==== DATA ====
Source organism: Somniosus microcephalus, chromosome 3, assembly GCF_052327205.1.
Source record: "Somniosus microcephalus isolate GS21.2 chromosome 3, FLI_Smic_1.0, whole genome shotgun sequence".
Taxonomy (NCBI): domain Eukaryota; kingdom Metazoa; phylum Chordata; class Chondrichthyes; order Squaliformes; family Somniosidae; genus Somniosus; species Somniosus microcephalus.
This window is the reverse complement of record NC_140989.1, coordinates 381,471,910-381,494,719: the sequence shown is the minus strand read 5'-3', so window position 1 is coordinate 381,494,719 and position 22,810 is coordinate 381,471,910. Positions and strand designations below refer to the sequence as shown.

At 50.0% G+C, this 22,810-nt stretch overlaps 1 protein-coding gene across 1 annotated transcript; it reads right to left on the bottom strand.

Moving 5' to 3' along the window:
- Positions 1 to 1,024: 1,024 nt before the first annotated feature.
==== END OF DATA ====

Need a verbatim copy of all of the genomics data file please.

Source organism: Somniosus microcephalus, chromosome 3, assembly GCF_052327205.1.
Source record: "Somniosus microcephalus isolate GS21.2 chromosome 3, FLI_Smic_1.0, whole genome shotgun sequence".
Taxonomy (NCBI): domain Eukaryota; kingdom Metazoa; phylum Chordata; class Chondrichthyes; order Squaliformes; family Somniosidae; genus Somniosus; species Somniosus microcephalus.
This window is the reverse complement of record NC_140989.1, coordinates 381,471,910-381,494,719: the sequence shown is the minus strand read 5'-3', so window position 1 is coordinate 381,494,719 and position 22,810 is coordinate 381,471,910. Positions and strand designations below refer to the sequence as shown.

At 50.0% G+C, this 22,810-nt stretch overlaps 1 protein-coding gene across 1 annotated transcript; it reads right to left on the bottom strand.

Moving 5' to 3' along the window:
- Positions 1 to 1,024: 1,024 nt before the first annotated feature.